04 May 2007

So-called critics of state education

From the archives: A letter to the education correspondent of a national newspaper (1998)

Dear ...

Thank you for your telephone enquiry.

In the information pack which I have already sent you, there is included a copy of a letter to an educational expert. He was one of two, of the sort who pontificate on television, whom I met by being invited as one of the speakers at an undergraduate society meeting about free market education. (He is a proponent of market-based education; I was going to advocate the complete abolition of state education.)

Over dinner with them, I anecdotalised about my education in order to pick up their reactions, which were very interesting. They were soon begging not to hear any more of my stories, became fairly insulting, and left without their puddings. They said to the host as they left that they couldn’t take any more (out of my hearing, but he told me).

I had a friend with me who was a relatively disinterested observer of my interactions with them and found their unveiled hostility surprising. She described them as reacting as if they had had their bluff called. I felt that, in their place, whatever my real feelings, I would have put on a better act of professional interest.

The conversation was mostly about the education of gifted children. I know one is never supposed to believe there is a conspiracy, and in a way I don’t, because I don’t think they had ever conferred together and agreed that such and such a policy would be very good at ruining the life of a precocious child. But asking myself whether they would have reacted any differently if there had been a consciously worked out agreement to damage the chances of precocious children by adopting certain policies and attitudes, I could not think of any difference that I would have expected.

They reminded me of one thing: there is a principle that you never blame schools or local authorities for any harm they have done, or expect them to make any effort to repair the damage to a victim’s life. It is certainly a case of power without responsibility. The educational experts were eager to blame me for my ruined education, or my parents, but showed not the slightest inclination to sound critical of a school or local authority, whatever I told them.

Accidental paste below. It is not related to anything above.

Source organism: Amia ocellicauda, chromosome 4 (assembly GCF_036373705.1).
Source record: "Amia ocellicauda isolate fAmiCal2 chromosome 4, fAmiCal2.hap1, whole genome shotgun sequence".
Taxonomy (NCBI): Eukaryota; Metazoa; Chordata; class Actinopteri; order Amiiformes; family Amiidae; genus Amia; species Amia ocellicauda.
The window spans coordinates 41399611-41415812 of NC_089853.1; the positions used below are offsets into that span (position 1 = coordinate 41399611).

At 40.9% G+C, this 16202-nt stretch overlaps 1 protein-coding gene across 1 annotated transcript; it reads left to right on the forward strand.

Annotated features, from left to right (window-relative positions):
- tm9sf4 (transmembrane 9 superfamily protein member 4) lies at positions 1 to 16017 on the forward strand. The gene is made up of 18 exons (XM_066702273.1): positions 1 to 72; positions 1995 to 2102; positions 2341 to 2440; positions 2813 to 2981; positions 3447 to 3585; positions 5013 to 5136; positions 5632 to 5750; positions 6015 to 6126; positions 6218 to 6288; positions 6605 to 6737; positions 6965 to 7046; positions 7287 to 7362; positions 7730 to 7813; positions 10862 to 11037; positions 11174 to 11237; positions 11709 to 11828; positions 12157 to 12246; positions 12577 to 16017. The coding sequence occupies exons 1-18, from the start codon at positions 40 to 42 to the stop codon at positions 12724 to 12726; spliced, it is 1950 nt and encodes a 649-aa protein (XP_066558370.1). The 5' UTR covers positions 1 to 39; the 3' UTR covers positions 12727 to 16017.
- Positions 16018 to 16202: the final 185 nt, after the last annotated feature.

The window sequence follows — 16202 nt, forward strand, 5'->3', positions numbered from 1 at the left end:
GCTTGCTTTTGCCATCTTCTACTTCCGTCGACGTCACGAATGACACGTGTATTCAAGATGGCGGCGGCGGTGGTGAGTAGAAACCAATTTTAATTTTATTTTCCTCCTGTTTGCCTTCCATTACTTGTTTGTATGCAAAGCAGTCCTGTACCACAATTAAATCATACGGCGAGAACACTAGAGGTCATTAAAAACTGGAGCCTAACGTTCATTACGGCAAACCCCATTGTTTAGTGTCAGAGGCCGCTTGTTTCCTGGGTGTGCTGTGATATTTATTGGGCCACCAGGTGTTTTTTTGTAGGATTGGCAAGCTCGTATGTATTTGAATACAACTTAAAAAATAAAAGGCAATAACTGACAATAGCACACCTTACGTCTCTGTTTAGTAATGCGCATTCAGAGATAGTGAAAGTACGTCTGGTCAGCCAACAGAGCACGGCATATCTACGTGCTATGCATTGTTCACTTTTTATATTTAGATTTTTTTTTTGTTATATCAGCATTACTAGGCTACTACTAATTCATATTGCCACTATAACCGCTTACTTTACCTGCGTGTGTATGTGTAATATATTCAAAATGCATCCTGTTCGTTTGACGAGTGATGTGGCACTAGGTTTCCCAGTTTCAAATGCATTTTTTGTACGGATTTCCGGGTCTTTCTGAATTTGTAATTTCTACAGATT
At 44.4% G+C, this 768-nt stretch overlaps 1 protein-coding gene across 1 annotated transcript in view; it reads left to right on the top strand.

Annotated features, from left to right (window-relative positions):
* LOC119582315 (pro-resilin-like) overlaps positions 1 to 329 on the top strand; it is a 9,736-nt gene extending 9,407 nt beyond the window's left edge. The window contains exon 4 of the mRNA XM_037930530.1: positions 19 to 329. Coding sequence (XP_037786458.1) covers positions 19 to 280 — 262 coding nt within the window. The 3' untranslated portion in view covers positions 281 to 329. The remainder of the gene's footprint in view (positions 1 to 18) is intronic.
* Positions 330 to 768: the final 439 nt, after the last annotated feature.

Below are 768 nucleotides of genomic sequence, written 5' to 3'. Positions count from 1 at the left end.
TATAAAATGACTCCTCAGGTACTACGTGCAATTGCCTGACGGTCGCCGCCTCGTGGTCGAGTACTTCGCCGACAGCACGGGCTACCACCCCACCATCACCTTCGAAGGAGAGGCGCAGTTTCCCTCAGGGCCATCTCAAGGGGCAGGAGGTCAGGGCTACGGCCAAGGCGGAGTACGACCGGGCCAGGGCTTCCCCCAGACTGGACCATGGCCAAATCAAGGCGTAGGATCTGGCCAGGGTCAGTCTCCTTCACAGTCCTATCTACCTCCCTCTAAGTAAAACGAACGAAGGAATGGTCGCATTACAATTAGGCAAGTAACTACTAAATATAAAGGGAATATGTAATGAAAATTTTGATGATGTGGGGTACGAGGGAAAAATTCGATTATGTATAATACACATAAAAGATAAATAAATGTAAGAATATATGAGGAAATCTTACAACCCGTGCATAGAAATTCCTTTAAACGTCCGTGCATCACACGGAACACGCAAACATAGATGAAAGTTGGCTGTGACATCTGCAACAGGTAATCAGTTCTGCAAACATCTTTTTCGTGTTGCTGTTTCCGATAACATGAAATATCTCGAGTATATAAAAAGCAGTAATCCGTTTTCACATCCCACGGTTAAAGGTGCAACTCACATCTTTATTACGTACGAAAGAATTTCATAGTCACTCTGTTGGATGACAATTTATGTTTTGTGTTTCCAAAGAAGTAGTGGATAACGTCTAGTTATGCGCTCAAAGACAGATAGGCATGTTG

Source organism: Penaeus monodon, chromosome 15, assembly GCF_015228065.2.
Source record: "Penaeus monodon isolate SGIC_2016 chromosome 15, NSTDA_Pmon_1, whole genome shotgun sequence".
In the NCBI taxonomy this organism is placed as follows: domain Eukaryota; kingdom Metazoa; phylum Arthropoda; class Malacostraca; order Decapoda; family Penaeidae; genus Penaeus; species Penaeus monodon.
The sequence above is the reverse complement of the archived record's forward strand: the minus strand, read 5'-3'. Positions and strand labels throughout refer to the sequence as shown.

Of recent years some people have got the idea of suing their schools for loss of earnings caused by inadequate reading skills or exam results. Actually it would be very useful to me if I could sue the educational system for a suitable sum (someone at Mensa suggested £500,000 for loss of my own and my father’s earnings, plus something for emotional distress, but I think £1,000,000 would be more nearly adequate, and a more useful sum for setting up a Research Fellowship at a college which, it could be specified, I would hold for life in the first instance, thus overcoming the retirement rule.)

It should be recognised that a second class degree is no degree at all if what you need is to make a career in the academic world, and a person with an IQ of over 180 may actually need what is tendentiously called an 'accelerated' education. Some responsibility should be felt for providing such a person with an education sufficiently suited to his ability to leave him qualified at the end to enter the sort of career to which he is suited.

As my state school headmistress said to me, 'not everyone can take exams young, so it is an unfair advantage if someone is allowed to.' As I did not say to my headmistress, but thought afterwards, 'if you can take exams young, and are not allowed to, that may be a unfair disadvantage.'